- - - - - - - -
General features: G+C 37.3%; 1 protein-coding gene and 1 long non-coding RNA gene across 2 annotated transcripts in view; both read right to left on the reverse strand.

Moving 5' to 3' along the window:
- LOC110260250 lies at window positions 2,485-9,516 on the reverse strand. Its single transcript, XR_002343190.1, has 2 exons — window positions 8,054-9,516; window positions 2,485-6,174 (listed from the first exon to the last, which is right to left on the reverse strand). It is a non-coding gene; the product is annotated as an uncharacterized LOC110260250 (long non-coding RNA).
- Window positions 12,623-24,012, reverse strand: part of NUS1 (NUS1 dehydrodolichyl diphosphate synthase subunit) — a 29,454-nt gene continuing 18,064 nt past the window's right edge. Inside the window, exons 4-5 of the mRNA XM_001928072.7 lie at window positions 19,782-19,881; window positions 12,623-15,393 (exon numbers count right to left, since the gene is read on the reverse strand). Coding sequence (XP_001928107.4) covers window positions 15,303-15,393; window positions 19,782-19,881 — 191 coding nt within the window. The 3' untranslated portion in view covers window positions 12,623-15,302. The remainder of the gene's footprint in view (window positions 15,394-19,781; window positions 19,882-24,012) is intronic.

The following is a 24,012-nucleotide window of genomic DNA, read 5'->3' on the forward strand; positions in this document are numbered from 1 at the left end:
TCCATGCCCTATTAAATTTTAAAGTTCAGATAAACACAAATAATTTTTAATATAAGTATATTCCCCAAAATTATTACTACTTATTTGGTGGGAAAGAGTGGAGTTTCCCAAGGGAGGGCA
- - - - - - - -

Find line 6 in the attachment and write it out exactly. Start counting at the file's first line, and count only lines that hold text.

TCCATGCCCTATTAAATTTTAAAGTTCAGATAAACACAAATAATTTTTAATATAAGTATATTCCCCAAAATTATTACTACTTATTTGGTGGGAAAGAGTGGAGTTTCCCAAGGGAGGGCA